What a Pregnant Woman Needs to Know about Familial Mediterranean Fever

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Familial Mediterranean fever (FMF) is a condition that is characterized by sudden episodes of intense, high fever (38-40°C;100.4-104°F) and pain in the abdomen and other body parts (for example joints), usually lasting from 48 to 96 hours. FMF is rare in western countries over all, but it is common among particular ethnic groups. In certain populations of Armenians, for instance including Armenians of southern California (as well as Armenians in Lebanon), FMF occurs in 1 out of every 500 people. This is on account of a mutation of the MEFV gene, present in 1 out of 7 people. In Turkish populations, the rate of FMF is between 1 per 150 to 1 per 10,000 people. The condition also is common among Sepharadic Jews, which have a rate between 1 per 250 and 1 per 1,000 people. High rates of FMF are reported in Jews hailing from Arab countries. Arabs, Italians, and Greeks also have high rates of FMF, but the precise numbers are controversial. As for Ashkenazi Jews, FMF occurs at a rate of only 1 per 73,000. Thus, if you are Armenian, Jewish, or have roots in a Middle Eastern or Mediterranean country, it is possible that you could have FMF, in which case it is possible that FMF will affect you during pregnancy.

An attack of FMF can lead to confusion, because it can resemble acute appendicitis, cholecystitis (inflammation of the gallbladder), or kidney stones; these are fairly common conditions that also feature fever and pain in various parts of the abdomen. FMF is notorious for causing unnecessary surgical procedures, such as an appendectomy on a healthy appendix, or a cholecystectomy of healthy gallbladder. FMF episodes also can produce arthritis and gastrointestinal symptoms, and a problem called amyloidosis that causes disease in organs, such as the kidneys, and is related to the presence of a substance called amyloid-A in the blood. Episodes of FMF result from an autoimmune process (inappropriate action of the body’s own immune system) against the outer layers of various organs which is inherited. Consequently, FMF is seen in particular ethnic groups based on the presence of certain genetic sequences, notably mutations within a gene called MEFV. Since FMF symptoms almost always begin prior to age 40 (and often by the teenage years), the condition can easily coincide with pregnancy.

If you have a history of fever episodes and abdominal pain or pain in other locations in the body, if no other condition has been diagnosed, if you have had a healthy appendix or healthy gallbladder removed, and if you are part of an ethnic group that is known to have a high rate of FMF, the level of suspicion will be high that you may have FMF. For this reason, physicians and genetic counselors will offer you genetic testing to look at the MEFV gene. There are many known mutations of this gene, and findings of any of them will support a diagnosis of FMF.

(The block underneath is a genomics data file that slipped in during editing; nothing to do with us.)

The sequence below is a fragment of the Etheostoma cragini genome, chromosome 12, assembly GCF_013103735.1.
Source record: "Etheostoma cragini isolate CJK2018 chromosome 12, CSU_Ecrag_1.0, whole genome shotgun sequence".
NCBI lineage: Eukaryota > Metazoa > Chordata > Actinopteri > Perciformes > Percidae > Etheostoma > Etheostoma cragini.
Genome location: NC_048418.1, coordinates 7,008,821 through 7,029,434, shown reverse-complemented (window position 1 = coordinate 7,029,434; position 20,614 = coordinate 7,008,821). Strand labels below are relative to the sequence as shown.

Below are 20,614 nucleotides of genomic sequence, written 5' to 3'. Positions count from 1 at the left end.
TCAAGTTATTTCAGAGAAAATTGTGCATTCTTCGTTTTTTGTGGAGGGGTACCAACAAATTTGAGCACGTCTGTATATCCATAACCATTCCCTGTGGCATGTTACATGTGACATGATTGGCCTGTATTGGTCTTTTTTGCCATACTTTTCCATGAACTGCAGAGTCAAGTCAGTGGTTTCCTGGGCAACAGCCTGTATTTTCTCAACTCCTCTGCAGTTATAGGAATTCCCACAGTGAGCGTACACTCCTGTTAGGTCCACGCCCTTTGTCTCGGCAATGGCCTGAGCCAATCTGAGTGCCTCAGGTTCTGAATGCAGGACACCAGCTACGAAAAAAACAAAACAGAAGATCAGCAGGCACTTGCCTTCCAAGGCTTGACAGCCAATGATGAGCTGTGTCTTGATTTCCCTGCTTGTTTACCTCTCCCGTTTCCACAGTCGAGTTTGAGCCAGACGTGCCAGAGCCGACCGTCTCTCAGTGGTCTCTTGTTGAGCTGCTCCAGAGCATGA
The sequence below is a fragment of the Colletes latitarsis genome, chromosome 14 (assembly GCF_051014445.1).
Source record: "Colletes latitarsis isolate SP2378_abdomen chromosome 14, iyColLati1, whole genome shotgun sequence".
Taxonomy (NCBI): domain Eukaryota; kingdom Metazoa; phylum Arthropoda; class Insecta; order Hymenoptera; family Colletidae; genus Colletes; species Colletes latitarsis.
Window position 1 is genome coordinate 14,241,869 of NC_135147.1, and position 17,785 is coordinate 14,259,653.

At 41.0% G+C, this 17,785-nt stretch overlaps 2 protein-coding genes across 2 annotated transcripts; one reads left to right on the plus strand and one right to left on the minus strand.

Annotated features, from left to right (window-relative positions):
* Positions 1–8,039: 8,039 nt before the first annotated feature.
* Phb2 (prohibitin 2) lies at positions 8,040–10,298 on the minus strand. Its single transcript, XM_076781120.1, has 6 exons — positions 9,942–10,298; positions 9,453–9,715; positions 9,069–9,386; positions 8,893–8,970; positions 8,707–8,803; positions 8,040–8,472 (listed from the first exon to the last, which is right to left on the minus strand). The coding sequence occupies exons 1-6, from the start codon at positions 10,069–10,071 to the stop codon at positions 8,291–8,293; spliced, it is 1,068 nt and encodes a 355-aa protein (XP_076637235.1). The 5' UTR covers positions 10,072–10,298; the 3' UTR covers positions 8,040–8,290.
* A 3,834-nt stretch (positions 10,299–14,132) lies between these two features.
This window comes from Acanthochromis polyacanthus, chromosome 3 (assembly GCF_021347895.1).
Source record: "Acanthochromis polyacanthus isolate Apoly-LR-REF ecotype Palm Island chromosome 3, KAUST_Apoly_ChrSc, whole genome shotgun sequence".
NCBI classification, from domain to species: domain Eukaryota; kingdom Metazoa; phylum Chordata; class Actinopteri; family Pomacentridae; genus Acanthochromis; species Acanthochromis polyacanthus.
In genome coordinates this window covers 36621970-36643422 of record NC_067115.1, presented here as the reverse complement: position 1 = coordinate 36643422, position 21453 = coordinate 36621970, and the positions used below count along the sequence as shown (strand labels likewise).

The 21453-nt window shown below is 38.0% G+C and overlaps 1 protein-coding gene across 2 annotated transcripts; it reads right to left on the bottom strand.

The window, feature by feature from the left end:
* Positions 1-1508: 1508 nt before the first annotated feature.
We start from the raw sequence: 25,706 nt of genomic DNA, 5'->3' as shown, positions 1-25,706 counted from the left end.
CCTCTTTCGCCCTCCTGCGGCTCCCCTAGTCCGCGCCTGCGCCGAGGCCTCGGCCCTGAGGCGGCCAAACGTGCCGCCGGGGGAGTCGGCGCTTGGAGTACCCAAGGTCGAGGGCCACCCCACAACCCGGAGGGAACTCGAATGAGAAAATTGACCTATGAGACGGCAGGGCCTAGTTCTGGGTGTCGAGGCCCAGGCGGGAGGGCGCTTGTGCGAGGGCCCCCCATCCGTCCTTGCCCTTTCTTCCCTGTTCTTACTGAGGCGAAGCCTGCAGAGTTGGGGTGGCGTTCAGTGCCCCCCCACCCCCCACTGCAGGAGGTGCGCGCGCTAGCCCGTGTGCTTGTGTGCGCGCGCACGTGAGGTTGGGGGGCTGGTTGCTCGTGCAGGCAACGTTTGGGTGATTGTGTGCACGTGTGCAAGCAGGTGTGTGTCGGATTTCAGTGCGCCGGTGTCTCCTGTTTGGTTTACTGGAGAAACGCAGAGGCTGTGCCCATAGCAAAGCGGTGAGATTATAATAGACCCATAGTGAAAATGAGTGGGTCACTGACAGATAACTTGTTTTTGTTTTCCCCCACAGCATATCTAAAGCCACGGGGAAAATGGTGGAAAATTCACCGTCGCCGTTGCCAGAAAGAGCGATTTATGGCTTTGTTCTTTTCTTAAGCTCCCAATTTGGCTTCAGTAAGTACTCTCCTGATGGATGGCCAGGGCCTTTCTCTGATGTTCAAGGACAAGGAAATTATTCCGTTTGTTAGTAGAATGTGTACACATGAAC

In some women with FMF, the condition improves during pregnancy, but in other women FMF can get worse in terms of the intensity of the attacks of pain and fever. The pain attacks in the abdomen can be the result of peritonitis, which also can trigger very early contractions of the uterus, leading to a spontaneous abortion (miscarriage), resulting in fetal death. In addition to high fever potentially causing dehydration, some studies have suggested that fever during pregnancy can increase a baby’s risk of having congenital defects involving the heart and other organs. Also, a recent study identified maternal fever as possible risk for the baby developing autism spectrum disorder. Furthermore, the amyloid A that circulates in the blood in connection with FMF can lead to damage and ultimately failure of internal organs, such as (but not limited to) the kidneys.

Treatment for FMF consists of colchicine, an anti-inflammatory drug that is thought to be safe for the fetus and for nursing infants.

The most important thing for you to remember about FMF is that it related to ethnicity and can be confused easily with certain abdominal conditions that are considered emergencies and that are treated with surgery. Physicians will want to discuss your history and family history at regular office visits. However, if you show up in the emergency room, or the delivery room, with fever and abdominal pain, and in a geographic location with few people from Mediterranean or Middle Eastern lands, it is possible that FMF might not be considered. Consequently, you should be aware of the FMF possibility and bring it up in a conversation with the examining physician.

David Warmflash
Dr. David Warmflash is a science communicator and physician with a research background in astrobiology and space medicine. He has completed research fellowships at NASA Johnson Space Center, the University of Pennsylvania, and Brandeis University. Since 2002, he has been collaborating with The Planetary Society on experiments helping us to understand the effects of deep space radiation on life forms, and since 2011 has worked nearly full time in medical writing and science journalism. His focus area includes the emergence of new biotechnologies and their impact on biomedicine, public health, and society.

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